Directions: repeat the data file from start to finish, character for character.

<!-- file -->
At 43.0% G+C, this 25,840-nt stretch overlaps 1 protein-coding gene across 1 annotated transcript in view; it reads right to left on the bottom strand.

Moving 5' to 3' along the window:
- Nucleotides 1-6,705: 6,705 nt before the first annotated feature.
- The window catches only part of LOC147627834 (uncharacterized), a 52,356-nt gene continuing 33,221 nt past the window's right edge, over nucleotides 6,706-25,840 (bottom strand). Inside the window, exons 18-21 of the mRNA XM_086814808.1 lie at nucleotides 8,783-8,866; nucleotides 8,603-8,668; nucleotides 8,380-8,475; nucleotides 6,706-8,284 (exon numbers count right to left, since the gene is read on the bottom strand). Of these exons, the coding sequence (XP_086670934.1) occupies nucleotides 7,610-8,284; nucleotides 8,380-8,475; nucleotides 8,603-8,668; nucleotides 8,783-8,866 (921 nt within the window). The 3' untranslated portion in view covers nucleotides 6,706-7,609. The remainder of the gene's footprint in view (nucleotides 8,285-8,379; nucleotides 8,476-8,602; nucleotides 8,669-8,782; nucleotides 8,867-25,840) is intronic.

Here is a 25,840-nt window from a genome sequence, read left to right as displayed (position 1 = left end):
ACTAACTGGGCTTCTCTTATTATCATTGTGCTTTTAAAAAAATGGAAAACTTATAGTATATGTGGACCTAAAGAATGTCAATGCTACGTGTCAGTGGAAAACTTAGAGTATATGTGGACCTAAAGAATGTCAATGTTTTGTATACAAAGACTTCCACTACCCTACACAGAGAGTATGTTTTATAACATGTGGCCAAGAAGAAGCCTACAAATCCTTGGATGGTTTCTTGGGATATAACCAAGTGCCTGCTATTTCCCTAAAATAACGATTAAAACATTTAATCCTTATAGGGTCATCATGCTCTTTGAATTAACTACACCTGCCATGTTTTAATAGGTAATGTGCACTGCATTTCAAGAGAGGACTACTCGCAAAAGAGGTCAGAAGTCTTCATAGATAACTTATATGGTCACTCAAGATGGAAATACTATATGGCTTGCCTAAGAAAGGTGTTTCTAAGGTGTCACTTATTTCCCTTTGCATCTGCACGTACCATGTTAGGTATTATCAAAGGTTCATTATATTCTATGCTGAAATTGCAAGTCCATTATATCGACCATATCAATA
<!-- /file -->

At 43.0% G+C, this 25,840-nt stretch overlaps 1 protein-coding gene across 1 annotated transcript in view; it reads right to left on the bottom strand.

Moving 5' to 3' along the window:
- Nucleotides 1-6,705: 6,705 nt before the first annotated feature.
- The window catches only part of LOC147627834 (uncharacterized), a 52,356-nt gene continuing 33,221 nt past the window's right edge, over nucleotides 6,706-25,840 (bottom strand). Inside the window, exons 18-21 of the mRNA XM_086814808.1 lie at nucleotides 8,783-8,866; nucleotides 8,603-8,668; nucleotides 8,380-8,475; nucleotides 6,706-8,284 (exon numbers count right to left, since the gene is read on the bottom strand). Of these exons, the coding sequence (XP_086670934.1) occupies nucleotides 7,610-8,284; nucleotides 8,380-8,475; nucleotides 8,603-8,668; nucleotides 8,783-8,866 (921 nt within the window). The 3' untranslated portion in view covers nucleotides 6,706-7,609. The remainder of the gene's footprint in view (nucleotides 8,285-8,379; nucleotides 8,476-8,602; nucleotides 8,669-8,782; nucleotides 8,867-25,840) is intronic.

Here is a 25,840-nt window from a genome sequence, read left to right as displayed (position 1 = left end):
ACTAACTGGGCTTCTCTTATTATCATTGTGCTTTTAAAAAAATGGAAAACTTATAGTATATGTGGACCTAAAGAATGTCAATGCTACGTGTCAGTGGAAAACTTAGAGTATATGTGGACCTAAAGAATGTCAATGTTTTGTATACAAAGACTTCCACTACCCTACACAGAGAGTATGTTTTATAACATGTGGCCAAGAAGAAGCCTACAAATCCTTGGATGGTTTCTTGGGATATAACCAAGTGCCTGCTATTTCCCTAAAATAACGATTAAAACATTTAATCCTTATAGGGTCATCATGCTCTTTGAATTAACTACACCTGCCATGTTTTAATAGGTAATGTGCACTGCATTTCAAGAGAGGACTACTCGCAAAAGAGGTCAGAAGTCTTCATAGATAACTTATATGGTCACTCAAGATGGAAATACTATATGGCTTGCCTAAGAAAGGTGTTTCTAAGGTGTCACTTATTTCCCTTTGCATCTGCACGTACCATGTTAGGTATTATCAAAGGTTCATTATATTCTATGCTGAAATTGCAAGTCCATTATATCGACCATATCAATA